Okay... so a couple days ago I told you all about my cousin-in-law's new massively multi-player game, SuperStruct. Well if you went to the website to check it out, you may have seen the request for participants' visions of what they might be doing in the summer of 2019. Many of these stories are posted on the site, but mine hasn't been posted yet, and just in case it doesn't show up, here, for your exclusive reading pleasure, is a snippit from my life in eleven years. Oh and if you haven't read the game scenario, you should do that first, as certain parts of the following might not make sense otherwise. Enjoy!
I tap off the heads-up display that's been scrolling text across my glasses and gaze down through the floor window between my feet as the dirigible's shadow creeps across the sands of the Sahara. Occasional nuclear power plants pock the rugged tan-gray surface, their shadows reaching far across desert floor in the late afternoon sun.
A summary of the results of the latest GEAS simulation has just been released, and though I'm not surprised by anything I've just read, that doesn't keep me from being disappointed. Somehow I'd hoped (like many people I knew) that maybe, just maybe, all of the poorly-coordinated and under-funded efforts of the far too few concerned governmental and non-governmental organizations might have had some impact on the prognosis of our species. But what effect can political governments (those puppet remnants of former power centers) or non-profits have in a world ruled by multinational corporations and independent defense contractors? Even my own nominally admirable career as a consulting clinical pathologist, assisting the hundreds of new hospitals that freckle Subsaharan Africa with implementation of modern laboratory technology is heavily subsidized by energy companies and end product fabricators interested in keeping the underpaid population healthy enough to tend their nuclear plants, solar farms, and megafactories. Once the HIV stasis formula was achieved it didn't take long for the Swiss pharmaceutical conglomerates who controlled it to trade their magic bullet for exclusive options on the underdeveloped world's last (and greatest) natural resource: its human labor. And they proceeded to sell this treasure (at a considerable profit) to energy producers who were more than happy to establish the bulk of their new plants in some of Earth's less habitable regions -- such as the Kalahari and the Sahara -- far from the complaints of the First-World's financially vocal pseudo-environmentists.
My thoughts are interrupted by the airship attendant delivering my dinner tray. Petrie-steak... at least that's what my wife calls it. The flavor is fine, but stacked sheets of cloned bovine myocytes grown as tissue culture monolayers will never achieve the texture of the real thing. Even the expensive cell-jet built versions that incorporate adipocytes, fibroblasts, collagen microfilaments, and marrow-filled osteoid structures don't provide the satisfaction I recall from tearing into a perfectly seared rib-eye. But since the disappearance of a couple of species of squirrels as well as a whole genus of waterfowl, humans finally developed widespread sympathy for animals... only enough sympathy to stop eating and torturing them though... not enough to stop destroying their habitat -- and ours.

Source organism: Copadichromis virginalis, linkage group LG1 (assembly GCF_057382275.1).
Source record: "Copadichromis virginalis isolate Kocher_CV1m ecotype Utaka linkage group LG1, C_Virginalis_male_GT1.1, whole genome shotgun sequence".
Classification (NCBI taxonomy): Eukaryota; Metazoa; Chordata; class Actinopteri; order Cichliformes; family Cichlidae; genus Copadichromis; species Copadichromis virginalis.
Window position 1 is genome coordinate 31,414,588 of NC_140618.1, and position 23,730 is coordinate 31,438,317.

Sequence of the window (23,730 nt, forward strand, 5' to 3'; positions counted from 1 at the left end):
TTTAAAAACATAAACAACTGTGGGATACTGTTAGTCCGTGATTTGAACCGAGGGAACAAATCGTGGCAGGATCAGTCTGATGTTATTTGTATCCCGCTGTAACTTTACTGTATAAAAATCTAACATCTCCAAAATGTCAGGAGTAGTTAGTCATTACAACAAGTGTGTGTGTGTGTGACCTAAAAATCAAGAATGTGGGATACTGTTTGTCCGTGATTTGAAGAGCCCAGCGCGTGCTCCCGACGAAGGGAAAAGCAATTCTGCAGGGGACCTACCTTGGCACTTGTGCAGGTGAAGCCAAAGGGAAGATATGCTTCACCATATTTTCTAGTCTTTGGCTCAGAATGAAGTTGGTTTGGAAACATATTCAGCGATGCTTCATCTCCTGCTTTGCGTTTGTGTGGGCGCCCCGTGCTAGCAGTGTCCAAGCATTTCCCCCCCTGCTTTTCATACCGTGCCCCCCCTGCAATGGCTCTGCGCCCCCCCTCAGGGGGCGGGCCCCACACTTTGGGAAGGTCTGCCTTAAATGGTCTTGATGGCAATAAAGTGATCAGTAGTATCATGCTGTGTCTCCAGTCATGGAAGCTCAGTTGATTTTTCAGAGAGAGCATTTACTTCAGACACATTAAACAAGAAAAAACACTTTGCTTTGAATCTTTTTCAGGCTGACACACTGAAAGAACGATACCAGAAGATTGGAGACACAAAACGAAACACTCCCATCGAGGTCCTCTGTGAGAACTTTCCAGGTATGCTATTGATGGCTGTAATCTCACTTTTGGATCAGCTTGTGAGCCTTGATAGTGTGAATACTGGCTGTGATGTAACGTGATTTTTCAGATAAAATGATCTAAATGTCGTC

Plenty of us figured that Humanity was on a terminal spiral... circling the drain, as it were, but nobody thought that we had so little time left. Sure we've gotten fairly good at sending small passenger vehicles into space, but with no habitable planets within even a thousandth of the range of these craft, that old scheme of escaping a dying planet remains nothing more than the pipe dream that it's been for almost a century. If the ship goes down, the rats go with it this time. But maybe the GEAS report will actually get the attention it deserves and humans (the only ostriches left since 2014) will pull their heads out of the sand, learn how to collaborate and innovate, and find a solution.
My earbud beeps twice (two beeps for home, three for the office, one for unknown callers) and I tap it on to be greeted by the voice of Hugo, our son, asking if I'll be home soon. Elinor is making a fuss in the background and I can hear Kate, my wife, trying to sooth her, reassuring her that there will be plenty of time to dress her doll after a nap. I doubt that Kate has heard about the GEAS report yet, but she will soon enough, and then I wonder who will sooth us. Who will tell us there's plenty of time after a nap. Isn't that what the corporations have been telling us for years? Nap time is over. We've got work to do.